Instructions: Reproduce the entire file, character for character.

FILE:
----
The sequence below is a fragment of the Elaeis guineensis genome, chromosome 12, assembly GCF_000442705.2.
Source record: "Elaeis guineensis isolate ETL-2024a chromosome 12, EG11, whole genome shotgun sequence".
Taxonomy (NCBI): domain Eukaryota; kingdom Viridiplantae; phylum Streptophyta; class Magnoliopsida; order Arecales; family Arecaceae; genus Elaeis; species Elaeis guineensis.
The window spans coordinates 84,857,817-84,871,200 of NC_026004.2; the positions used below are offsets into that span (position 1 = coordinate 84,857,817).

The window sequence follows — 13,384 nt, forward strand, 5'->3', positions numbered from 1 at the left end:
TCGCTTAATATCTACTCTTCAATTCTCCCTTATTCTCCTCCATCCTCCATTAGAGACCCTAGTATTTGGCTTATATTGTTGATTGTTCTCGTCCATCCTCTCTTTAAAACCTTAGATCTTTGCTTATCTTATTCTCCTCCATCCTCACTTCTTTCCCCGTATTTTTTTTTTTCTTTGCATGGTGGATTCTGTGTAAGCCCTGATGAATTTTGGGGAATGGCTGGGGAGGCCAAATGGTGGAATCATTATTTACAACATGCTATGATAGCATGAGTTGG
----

The sequence below is a fragment of the Elaeis guineensis genome, chromosome 12, assembly GCF_000442705.2.
Source record: "Elaeis guineensis isolate ETL-2024a chromosome 12, EG11, whole genome shotgun sequence".
Taxonomy (NCBI): domain Eukaryota; kingdom Viridiplantae; phylum Streptophyta; class Magnoliopsida; order Arecales; family Arecaceae; genus Elaeis; species Elaeis guineensis.
The window spans coordinates 84,857,817-84,871,200 of NC_026004.2; the positions used below are offsets into that span (position 1 = coordinate 84,857,817).

The window sequence follows — 13,384 nt, forward strand, 5'->3', positions numbered from 1 at the left end:
TCGCTTAATATCTACTCTTCAATTCTCCCTTATTCTCCTCCATCCTCCATTAGAGACCCTAGTATTTGGCTTATATTGTTGATTGTTCTCGTCCATCCTCTCTTTAAAACCTTAGATCTTTGCTTATCTTATTCTCCTCCATCCTCACTTCTTTCCCCGTATTTTTTTTTTTCTTTGCATGGTGGATTCTGTGTAAGCCCTGATGAATTTTGGGGAATGGCTGGGGAGGCCAAATGGTGGAATCATTATTTACAACATGCTATGATAGCATGAGTTGG